Three issues are swirling about that seem on the surface as though they might be disconnected, but they are hooked up in curious and confusing ways.
They are the coronavirus pandemic, the state of the U.S. economy and the 2020 presidential election.
Let’s see where this brief trip takes us.
The health crisis has erupted across the globe, affecting economies on every inhabited continent on Earth. The United States is not immune from the pain.
Today’s jobs report from the Labor Department showed a shedding of 700,000 non-farm jobs in March. If you think that number hurts, wait’ll the April figures come out in early May.
Americans are hunkering down. States are issuing stay-at-home orders; all but 10 states have done so, I believe. The federal government hasn’t done so. Indeed, the feds at this moment still appear to be playing a supporting role in this national crisis, which leads me to the third issue: the election.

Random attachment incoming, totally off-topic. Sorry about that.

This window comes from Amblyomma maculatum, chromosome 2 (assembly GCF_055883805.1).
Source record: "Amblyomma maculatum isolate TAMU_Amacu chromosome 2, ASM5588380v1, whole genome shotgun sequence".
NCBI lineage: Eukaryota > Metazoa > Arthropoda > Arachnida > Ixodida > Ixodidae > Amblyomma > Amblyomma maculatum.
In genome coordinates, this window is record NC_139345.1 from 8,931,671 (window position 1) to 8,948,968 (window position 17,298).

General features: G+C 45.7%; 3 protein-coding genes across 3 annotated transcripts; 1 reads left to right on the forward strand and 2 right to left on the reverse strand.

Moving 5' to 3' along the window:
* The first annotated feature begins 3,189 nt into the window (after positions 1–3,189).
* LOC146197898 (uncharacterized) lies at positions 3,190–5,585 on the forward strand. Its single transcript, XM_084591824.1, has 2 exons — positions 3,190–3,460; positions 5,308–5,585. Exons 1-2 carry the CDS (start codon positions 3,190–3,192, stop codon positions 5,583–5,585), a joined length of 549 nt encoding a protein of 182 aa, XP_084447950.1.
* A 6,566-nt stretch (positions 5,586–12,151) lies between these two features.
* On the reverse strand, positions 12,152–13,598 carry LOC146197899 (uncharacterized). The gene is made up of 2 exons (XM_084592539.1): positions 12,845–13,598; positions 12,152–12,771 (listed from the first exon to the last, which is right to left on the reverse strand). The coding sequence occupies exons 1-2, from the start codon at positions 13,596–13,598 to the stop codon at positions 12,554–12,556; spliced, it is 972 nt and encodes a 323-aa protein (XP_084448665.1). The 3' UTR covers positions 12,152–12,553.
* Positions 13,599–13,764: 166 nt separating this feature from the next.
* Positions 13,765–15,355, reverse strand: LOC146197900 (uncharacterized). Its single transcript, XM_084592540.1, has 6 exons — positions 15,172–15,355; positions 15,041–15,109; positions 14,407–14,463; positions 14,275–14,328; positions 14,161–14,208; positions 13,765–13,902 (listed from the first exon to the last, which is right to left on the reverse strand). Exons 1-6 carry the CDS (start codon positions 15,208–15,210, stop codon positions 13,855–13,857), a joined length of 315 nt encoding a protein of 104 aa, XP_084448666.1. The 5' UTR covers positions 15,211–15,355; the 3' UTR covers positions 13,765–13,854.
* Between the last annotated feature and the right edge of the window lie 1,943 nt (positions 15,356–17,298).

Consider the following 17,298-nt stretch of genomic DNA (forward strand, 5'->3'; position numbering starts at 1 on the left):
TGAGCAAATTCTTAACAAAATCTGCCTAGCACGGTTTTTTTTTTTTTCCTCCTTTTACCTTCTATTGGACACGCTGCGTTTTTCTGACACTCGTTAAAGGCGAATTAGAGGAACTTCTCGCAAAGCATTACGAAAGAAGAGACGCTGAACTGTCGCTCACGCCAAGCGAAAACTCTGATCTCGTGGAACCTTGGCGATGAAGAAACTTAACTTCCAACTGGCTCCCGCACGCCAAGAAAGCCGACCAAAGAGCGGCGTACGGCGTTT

Donald Trump surely didn’t cause the coronavirus outbreak. He is not responsible for the crisis that began in China and then swallowed Planet Earth whole. The president’s responsibility begins with his cavalier initial response to the crisis as it was worsening before our eyes. Therein lies what might become the signature issue of the 2020 presidential campaign.
Is the president doing enough to lead the nation in this fight against the “invisible enemy” known as COVID-19? Has Donald Trump actually donned the mantle of “wartime president” and is he acting like the leader he professes to be? No and … no again!
I’ve wanted this fraud off the nation’s political stage since the moment he rode down that escalator with Melania to announce he was running for president. He has done not a single thing to persuade me he deserves a second term.
On top of that, this buffoon has bluffed, blundered and blathered his way all over the coronavirus crisis. He contradicts the health geniuses with whom he has surrounded himself. He said the virus was not a big deal, then he changed his tone. All the while, Trump keeps congratulating himself for doing a “fantastic job” of coordinating the federal effort. He hasn’t done jack-diddley-squat!
Bill Clinton’s 1992 campaign guru James Carville once made famous the quip that “It’s the economy, stupid.” It well might be the economy once again that drives this upcoming election.
To think it all began when the current president once told the nation that “I, alone” can solve the nation’s problems. He’s got his hands full.